Charles Marohn: Not Your Typical Urbanist
As a civil engineer, Charles Marohn used to oversee projects that widely overshot the mark, providing unnecessary infrastructure and saddling towns with inflated costs. He realized that the suburban mainstream offered "solutions that not only encouraged sprawl, but also created places that were financially unsustainable."
Peter Callaghan reports on the man behind Strong Towns, first a blog and now a non-profit dedicated to the economic viability of existing communities.
Marohn is anti-suburb, but he doesn't fit the typical urbanist profile. "He describes himself as a fiscally conservative Republican; most of those who share his philosophy are liberal Democrats. Also, he was a civil engineer first, not a city planner."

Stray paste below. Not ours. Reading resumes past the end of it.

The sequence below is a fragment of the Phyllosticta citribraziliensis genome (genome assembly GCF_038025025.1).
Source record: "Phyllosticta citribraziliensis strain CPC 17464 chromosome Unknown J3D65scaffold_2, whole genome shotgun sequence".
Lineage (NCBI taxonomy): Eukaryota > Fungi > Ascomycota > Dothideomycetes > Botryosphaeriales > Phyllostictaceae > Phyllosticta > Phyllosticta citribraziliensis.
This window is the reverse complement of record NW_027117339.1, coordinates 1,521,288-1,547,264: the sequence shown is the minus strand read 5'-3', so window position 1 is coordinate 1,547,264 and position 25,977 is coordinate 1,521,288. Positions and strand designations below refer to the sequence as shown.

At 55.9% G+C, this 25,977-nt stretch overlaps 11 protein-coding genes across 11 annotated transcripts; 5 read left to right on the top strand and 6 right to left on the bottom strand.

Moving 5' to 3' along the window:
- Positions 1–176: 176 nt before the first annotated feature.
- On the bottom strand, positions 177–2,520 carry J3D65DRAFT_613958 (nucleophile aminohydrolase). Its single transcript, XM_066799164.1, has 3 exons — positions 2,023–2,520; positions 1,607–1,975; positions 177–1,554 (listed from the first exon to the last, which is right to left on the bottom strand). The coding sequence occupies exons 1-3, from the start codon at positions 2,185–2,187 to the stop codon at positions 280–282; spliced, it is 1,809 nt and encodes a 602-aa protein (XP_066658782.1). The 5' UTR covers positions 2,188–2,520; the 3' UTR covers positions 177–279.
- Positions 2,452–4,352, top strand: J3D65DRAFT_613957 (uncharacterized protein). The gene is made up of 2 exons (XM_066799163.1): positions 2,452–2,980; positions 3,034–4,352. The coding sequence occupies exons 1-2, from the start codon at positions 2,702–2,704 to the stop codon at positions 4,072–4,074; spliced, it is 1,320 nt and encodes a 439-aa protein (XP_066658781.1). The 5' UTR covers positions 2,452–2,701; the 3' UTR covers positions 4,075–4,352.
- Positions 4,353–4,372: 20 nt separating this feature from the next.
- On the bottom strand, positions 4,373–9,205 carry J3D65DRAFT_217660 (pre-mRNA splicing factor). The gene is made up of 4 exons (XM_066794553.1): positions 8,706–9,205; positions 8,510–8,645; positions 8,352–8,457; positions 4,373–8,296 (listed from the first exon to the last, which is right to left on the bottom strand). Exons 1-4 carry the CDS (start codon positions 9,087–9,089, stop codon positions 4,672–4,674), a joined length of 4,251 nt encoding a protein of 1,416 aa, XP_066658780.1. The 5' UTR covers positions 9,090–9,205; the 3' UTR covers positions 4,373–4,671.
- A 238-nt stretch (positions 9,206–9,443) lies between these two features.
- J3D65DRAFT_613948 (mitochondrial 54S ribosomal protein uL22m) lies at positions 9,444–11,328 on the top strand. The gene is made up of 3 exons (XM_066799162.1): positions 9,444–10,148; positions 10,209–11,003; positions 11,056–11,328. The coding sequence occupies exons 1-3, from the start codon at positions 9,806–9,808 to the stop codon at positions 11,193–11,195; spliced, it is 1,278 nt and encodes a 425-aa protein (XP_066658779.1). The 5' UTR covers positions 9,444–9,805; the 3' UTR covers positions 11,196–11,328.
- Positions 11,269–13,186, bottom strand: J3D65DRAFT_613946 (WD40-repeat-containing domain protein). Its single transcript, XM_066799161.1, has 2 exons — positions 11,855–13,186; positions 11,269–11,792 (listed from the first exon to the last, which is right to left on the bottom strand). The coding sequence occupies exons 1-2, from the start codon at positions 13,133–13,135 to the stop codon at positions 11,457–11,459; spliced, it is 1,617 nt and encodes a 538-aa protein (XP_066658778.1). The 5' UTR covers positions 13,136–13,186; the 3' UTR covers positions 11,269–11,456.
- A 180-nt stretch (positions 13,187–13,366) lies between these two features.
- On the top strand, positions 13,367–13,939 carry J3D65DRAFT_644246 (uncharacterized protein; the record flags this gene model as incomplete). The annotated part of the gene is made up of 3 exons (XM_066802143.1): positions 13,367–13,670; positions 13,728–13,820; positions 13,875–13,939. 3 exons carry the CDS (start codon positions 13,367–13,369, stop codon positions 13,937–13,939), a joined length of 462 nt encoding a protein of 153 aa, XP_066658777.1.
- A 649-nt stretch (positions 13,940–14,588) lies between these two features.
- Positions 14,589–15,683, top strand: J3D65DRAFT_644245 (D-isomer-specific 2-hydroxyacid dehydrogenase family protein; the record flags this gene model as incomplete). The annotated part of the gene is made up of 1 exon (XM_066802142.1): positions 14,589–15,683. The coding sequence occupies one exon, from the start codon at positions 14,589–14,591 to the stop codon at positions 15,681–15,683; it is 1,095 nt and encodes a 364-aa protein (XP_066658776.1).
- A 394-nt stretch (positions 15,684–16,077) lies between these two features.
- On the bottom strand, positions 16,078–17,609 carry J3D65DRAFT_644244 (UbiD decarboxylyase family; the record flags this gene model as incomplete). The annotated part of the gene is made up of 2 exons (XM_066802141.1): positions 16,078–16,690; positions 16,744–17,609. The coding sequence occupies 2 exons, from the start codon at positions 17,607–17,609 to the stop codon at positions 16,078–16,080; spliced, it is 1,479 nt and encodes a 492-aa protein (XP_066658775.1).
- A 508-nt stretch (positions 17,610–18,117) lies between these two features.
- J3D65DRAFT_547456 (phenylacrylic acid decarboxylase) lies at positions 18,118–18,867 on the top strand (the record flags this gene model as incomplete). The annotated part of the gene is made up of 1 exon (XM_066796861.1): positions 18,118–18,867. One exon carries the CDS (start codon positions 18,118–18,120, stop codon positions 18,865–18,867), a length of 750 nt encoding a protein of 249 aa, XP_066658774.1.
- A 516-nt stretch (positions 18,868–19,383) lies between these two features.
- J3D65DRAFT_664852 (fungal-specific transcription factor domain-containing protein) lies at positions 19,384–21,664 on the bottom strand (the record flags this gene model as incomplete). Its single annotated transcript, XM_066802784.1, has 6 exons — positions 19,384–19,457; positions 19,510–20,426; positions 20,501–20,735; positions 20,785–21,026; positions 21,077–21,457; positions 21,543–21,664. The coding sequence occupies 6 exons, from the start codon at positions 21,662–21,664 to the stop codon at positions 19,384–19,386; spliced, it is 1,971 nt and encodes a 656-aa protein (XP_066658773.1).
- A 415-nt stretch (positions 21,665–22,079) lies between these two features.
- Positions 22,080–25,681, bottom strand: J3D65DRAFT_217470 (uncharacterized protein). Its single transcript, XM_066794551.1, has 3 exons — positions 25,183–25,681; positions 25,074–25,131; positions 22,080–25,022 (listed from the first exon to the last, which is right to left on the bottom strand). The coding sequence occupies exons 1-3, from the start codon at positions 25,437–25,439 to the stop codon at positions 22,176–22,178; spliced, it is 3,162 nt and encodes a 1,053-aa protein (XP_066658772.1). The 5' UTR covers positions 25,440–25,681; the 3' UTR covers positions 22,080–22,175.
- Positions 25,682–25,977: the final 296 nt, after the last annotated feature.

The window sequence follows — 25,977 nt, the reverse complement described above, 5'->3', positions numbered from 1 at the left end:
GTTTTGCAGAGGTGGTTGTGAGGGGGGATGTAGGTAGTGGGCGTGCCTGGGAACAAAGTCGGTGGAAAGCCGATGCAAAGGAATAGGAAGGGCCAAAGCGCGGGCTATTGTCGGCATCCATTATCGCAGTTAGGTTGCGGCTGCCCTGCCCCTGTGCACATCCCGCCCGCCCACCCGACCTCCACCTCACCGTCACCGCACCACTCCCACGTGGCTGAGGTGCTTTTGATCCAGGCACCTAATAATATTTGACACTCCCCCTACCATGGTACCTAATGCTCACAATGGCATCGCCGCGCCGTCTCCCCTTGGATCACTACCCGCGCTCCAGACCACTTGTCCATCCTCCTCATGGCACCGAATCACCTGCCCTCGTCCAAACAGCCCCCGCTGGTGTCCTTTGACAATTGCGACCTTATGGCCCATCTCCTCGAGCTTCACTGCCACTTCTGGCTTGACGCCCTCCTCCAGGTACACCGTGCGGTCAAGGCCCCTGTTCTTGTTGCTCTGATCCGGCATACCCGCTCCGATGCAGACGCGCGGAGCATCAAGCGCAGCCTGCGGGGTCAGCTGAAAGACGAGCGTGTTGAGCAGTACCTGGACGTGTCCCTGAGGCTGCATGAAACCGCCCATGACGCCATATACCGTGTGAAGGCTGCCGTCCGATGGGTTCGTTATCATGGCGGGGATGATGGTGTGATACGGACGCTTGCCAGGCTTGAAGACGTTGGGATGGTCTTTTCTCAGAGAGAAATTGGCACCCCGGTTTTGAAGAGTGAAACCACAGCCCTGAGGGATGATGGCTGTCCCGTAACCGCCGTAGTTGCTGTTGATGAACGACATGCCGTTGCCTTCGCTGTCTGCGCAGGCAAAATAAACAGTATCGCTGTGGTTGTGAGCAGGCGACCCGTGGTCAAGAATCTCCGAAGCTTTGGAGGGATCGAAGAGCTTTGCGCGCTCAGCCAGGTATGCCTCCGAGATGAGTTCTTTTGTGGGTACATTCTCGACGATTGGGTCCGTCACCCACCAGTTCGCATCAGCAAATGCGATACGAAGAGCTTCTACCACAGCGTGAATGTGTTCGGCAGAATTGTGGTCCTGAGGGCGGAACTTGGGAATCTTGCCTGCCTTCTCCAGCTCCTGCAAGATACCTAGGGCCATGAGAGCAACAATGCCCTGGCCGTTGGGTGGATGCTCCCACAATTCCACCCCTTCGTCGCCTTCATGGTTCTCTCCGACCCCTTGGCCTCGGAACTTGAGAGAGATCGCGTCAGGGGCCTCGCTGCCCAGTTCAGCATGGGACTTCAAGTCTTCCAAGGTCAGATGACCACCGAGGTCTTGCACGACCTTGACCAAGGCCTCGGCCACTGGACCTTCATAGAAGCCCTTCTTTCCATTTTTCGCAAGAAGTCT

"It's a perspective that has led Marohn to conclude that the nation's 70-year experiment with suburban development is a failure — because it is economically unsustainable. That is, the lack of density does not produce tax revenue necessary to cover current services, let alone the long-term costs of maintaining and replacing those services."
In Marohn's words, "Woodbury is going away, no matter what. There is no renewal process. There is no next step in its evolution." He sees both parties as complicit in an "infrastructure cult" dedicated to top-down projects, be they highways or transit. Instead, he says, we should look to the period before the postwar suburban boom for wiser models.